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Dr. Roald Bahr, Keynote Speaker at the 4th Annual Injury Prevention Symposium

“Our primary motivation should be the health of the athlete, not performance.”

Steadman Philippon Research Institute (SPRI) and the United States Olympic and Paralympic
Committee’s (USOPC) Coalition for Prevention of Illness and Injury in Sport cohosted the 4th Annual Injury Prevention Symposium on Wednesday, April 29, 2020.

More than 5,800 researchers and clinicians from around the world registered for the virtual event, which focused on the most recent advances in injury prevention in sports.  

Dr. Marc Philippon, Steadman Philippon Research Institute co-chair and managing partner of The Steadman Clinic, welcomed the speakers and attendees to the event and introduced keynote speaker, Dr. Roald Bahr, professor of sports medicine at the Norwegian School of Sport Sciences and chair of the Oslo Sports Trauma Research Center. Dr. Bahr is also chief medical officer and chair of the medical department at the National Olympic Training Center. He is also the director of the Aspetar Sports Injury and Illness Prevention Program at Aspetar Orthopaedic and Sports Medicine Hospital in Doha, Qatar.

The focus of Dr. Bahr’s discussion was his team at the medical department at the National Olympic Training Center in Norway and its role working with elite athletes.

“We have communicated very clearly that the first and foremost responsibility of our department is the long-term health of the athlete,” said Dr. Bahr. “This should weigh more than winning medals in the short term, and that our primary motivation should be the health of the athlete, not performance. The main goal of the department is to provide optimal medical treatment for today's and tomorrow's elite athletes, as well as focus on working to prevent injury and illness.”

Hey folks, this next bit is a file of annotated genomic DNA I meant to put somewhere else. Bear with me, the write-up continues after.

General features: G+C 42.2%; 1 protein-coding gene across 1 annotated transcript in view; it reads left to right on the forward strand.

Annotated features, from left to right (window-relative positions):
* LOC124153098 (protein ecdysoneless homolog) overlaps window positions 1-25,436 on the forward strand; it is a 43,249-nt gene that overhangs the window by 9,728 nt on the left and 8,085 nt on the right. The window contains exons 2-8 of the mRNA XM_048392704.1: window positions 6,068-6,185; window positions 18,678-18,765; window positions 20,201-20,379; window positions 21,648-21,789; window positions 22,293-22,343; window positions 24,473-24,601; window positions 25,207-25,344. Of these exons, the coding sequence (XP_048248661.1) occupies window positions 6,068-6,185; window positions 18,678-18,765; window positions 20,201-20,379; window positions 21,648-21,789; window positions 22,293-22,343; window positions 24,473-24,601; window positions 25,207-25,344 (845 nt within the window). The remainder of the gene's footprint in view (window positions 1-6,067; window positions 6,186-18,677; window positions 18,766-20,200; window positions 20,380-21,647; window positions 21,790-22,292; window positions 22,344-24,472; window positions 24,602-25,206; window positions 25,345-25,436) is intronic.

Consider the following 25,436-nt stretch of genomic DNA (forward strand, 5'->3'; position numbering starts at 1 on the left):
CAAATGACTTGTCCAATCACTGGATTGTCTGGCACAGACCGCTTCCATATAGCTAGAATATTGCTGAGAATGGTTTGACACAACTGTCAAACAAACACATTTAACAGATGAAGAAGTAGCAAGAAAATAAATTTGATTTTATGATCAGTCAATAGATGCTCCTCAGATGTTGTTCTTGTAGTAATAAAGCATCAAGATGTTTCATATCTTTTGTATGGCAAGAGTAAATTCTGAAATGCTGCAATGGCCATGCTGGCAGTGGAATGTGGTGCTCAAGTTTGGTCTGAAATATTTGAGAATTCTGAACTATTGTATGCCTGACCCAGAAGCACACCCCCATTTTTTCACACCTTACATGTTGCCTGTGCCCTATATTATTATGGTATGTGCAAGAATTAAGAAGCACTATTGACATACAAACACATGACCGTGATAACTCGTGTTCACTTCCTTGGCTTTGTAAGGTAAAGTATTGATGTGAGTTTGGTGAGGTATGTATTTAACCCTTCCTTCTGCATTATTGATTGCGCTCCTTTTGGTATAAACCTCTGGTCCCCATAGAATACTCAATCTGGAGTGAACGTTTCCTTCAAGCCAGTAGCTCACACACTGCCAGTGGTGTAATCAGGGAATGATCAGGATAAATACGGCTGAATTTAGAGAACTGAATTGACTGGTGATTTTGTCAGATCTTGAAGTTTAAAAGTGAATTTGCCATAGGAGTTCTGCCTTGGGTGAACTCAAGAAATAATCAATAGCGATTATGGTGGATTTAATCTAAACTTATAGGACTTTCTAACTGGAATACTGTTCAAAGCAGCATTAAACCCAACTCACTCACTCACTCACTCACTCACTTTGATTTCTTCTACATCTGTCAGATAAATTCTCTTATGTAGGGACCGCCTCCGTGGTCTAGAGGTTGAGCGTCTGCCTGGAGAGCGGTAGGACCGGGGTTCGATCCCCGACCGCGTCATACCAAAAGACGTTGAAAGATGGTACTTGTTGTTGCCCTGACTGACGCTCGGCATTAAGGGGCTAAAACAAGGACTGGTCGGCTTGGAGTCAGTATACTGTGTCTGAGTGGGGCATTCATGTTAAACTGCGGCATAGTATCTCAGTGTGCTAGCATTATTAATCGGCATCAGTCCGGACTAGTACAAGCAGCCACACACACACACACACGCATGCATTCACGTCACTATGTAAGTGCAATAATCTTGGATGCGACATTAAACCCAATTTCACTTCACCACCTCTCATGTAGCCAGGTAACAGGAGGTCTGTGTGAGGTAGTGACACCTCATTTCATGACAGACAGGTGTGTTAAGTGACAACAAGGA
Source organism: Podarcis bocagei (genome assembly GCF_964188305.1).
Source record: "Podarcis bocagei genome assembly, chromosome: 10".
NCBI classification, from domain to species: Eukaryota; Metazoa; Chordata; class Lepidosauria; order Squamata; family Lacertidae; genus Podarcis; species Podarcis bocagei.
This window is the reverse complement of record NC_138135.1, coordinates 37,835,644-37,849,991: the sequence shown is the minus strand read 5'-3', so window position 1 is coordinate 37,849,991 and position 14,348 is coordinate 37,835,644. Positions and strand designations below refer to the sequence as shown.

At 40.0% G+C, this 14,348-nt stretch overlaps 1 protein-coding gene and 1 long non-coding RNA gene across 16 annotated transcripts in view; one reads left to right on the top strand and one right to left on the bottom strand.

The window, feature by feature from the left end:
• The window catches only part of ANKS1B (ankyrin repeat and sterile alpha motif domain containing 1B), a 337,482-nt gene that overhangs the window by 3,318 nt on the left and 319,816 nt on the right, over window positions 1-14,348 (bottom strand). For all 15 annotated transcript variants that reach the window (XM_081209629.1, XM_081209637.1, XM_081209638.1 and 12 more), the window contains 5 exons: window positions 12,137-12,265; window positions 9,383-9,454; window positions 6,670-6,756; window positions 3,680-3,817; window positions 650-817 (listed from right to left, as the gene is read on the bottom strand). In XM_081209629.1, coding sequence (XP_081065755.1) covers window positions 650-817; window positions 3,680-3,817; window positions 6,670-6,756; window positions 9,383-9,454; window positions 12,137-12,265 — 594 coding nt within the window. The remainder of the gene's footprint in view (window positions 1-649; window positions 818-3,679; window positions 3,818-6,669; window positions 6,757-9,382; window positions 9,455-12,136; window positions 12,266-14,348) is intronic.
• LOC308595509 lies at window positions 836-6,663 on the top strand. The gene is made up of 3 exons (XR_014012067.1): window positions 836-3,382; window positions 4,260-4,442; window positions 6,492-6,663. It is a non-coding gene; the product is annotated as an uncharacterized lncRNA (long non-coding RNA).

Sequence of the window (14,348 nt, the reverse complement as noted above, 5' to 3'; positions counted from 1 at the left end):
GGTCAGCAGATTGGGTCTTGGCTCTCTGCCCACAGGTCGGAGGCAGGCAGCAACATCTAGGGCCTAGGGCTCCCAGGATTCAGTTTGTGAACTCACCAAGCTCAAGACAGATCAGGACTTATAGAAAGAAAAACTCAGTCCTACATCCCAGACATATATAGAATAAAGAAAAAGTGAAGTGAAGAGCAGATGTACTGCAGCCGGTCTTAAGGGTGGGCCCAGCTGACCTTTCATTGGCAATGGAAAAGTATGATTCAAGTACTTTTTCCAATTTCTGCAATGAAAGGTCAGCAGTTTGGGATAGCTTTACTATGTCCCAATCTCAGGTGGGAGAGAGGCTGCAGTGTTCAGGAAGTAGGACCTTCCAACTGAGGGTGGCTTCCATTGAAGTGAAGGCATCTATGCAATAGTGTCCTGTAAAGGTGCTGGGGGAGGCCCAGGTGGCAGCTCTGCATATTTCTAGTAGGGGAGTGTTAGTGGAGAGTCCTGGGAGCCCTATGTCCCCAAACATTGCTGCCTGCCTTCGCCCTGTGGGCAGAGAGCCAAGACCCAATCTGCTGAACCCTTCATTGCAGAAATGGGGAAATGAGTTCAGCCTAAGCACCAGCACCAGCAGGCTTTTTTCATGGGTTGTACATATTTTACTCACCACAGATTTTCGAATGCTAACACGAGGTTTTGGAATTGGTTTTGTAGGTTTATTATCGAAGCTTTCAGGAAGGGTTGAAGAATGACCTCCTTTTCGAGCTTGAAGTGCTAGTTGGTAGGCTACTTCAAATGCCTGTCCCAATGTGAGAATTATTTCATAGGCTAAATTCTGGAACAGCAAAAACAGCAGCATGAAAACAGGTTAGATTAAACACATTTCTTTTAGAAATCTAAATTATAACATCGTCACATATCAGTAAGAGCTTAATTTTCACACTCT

Dr. Bahr says the guiding philosophy of their athlete screening and monitoring programs have direct and immediate benefits for all the stakeholders, including the athlete, medical staff and coaches

The first step to protecting athletes is a screening exam followed up with an actual plan targeting specific areas that need to be worked on by the athletes, the medical team and the coaching team. The second step is the injury and illness monitoring program.

“We can identify areas where we might decide to focus prevention efforts,” said Dr. Bahr. “We can assess the effects of anything that we do to try and prevent injury, illness and fatigue. But this is not the normal injury and illness surveillance program typically done with an athlete reporting to the medical team. It’s done by athletes simply using a cell phone.”

Each week, athletes get an alert on their cell phone to respond to a few key questions including:
•    Have you had to change your training because of a health problem?
•    Has your performance been affected by a health problem?
•    Do you have any symptoms of pain?

The medical team is alerted to the responses through an online health dashboard and then provides individualized follow-up on each problem; it also records the diagnosis information in a database.

However, Dr. Bahr pointed out that there are critical factors for a program like this to work. The athletes need to respond to the questions and the practitioners must like the system. So far, there is an 85 percent response rate, which Dr. Bahr considers a great success.

Dr. Bahr concluded his comments at the Injury Prevention Symposium by restating what he feels is the most important part of his work - that what they do is helping the athletes of today to reduce the number of injuries right now.

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